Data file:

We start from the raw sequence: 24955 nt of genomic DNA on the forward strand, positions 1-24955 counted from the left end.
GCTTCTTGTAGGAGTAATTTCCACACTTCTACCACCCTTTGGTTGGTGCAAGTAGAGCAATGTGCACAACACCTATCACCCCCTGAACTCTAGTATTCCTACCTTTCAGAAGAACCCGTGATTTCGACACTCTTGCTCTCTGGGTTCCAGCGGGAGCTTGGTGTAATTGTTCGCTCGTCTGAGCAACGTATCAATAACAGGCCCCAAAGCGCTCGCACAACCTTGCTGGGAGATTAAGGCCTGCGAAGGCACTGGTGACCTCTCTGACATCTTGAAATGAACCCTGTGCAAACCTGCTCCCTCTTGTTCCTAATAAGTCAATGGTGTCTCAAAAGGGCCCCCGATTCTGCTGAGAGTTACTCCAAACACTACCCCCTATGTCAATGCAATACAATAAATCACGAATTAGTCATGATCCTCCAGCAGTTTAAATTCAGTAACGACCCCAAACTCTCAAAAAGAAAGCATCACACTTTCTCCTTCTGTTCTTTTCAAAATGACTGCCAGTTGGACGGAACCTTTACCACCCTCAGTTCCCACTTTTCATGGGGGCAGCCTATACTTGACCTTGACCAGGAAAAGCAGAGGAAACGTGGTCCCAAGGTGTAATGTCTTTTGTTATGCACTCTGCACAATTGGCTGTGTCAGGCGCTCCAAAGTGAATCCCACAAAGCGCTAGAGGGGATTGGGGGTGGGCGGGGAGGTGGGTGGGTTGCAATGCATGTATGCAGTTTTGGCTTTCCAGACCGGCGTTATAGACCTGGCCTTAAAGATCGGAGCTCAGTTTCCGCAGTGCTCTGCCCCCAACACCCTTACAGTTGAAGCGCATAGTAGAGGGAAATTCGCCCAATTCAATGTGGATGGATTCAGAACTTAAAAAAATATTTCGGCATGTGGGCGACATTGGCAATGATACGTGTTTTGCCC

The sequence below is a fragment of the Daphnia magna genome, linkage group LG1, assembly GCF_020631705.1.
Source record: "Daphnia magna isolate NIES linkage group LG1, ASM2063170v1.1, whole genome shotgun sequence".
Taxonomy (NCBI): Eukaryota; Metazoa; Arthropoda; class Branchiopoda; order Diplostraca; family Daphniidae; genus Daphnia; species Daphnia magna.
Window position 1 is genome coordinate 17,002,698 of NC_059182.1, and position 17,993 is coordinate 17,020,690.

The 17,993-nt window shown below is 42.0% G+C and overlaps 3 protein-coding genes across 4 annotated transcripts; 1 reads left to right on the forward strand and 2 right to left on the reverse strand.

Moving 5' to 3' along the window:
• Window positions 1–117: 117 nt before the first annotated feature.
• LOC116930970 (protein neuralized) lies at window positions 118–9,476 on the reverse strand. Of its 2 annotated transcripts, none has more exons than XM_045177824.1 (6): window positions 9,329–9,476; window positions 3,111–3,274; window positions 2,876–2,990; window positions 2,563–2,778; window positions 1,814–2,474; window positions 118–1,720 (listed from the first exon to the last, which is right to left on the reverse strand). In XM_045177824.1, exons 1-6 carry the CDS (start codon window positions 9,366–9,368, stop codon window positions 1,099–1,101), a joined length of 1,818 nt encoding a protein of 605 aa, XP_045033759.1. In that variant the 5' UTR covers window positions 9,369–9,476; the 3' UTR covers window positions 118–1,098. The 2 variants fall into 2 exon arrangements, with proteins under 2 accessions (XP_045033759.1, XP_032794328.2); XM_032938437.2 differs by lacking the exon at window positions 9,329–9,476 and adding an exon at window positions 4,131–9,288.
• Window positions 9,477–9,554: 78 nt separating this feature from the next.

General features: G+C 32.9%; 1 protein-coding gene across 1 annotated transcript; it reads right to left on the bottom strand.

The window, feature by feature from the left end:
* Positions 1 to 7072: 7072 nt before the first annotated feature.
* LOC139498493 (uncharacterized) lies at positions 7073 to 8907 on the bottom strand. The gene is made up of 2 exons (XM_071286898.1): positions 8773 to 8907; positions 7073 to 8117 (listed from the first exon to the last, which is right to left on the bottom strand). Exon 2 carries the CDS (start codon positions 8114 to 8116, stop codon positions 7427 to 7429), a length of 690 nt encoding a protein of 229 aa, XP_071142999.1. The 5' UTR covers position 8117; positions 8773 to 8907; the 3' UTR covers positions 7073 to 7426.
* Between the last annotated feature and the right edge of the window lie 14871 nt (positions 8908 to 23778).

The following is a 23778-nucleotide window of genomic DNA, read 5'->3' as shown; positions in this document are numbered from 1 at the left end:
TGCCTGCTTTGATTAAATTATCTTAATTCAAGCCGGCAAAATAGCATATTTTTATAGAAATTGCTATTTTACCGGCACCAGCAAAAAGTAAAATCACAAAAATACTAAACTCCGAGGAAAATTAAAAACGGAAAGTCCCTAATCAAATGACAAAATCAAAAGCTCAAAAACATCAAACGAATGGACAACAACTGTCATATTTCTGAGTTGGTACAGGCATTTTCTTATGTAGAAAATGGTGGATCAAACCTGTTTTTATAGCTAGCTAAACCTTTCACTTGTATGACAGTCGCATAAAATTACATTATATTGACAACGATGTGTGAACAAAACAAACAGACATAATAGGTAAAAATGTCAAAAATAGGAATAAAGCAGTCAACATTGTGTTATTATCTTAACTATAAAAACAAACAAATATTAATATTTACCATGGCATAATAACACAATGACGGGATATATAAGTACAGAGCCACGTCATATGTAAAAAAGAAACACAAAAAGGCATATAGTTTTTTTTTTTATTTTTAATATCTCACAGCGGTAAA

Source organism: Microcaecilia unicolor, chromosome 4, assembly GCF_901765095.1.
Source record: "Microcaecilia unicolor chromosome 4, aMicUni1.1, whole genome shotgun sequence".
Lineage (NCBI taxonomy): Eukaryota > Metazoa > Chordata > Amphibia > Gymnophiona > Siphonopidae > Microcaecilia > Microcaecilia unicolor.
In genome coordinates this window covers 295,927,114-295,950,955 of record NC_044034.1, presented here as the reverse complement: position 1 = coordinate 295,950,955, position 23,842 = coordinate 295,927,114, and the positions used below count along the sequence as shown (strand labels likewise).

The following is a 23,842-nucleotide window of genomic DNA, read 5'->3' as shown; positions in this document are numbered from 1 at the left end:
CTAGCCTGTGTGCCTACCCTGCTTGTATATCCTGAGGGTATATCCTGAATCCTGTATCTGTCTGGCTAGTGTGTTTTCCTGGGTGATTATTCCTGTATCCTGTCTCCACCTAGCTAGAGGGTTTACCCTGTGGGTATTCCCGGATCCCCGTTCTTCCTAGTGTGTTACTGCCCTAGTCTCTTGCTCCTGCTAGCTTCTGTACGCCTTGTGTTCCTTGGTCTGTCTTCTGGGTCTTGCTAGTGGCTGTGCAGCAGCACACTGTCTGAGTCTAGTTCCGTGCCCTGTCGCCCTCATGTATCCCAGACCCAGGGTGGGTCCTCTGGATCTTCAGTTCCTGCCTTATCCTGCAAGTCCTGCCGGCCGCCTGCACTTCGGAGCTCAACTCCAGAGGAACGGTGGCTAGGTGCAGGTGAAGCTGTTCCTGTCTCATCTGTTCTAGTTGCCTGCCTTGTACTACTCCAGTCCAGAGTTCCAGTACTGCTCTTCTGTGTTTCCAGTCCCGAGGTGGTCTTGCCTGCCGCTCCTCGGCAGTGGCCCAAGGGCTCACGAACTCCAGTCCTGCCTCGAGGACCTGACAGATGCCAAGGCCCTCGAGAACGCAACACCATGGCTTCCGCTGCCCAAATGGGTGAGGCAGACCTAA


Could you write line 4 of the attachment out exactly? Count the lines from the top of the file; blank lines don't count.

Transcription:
Source record: "Daphnia magna isolate NIES linkage group LG1, ASM2063170v1.1, whole genome shotgun sequence".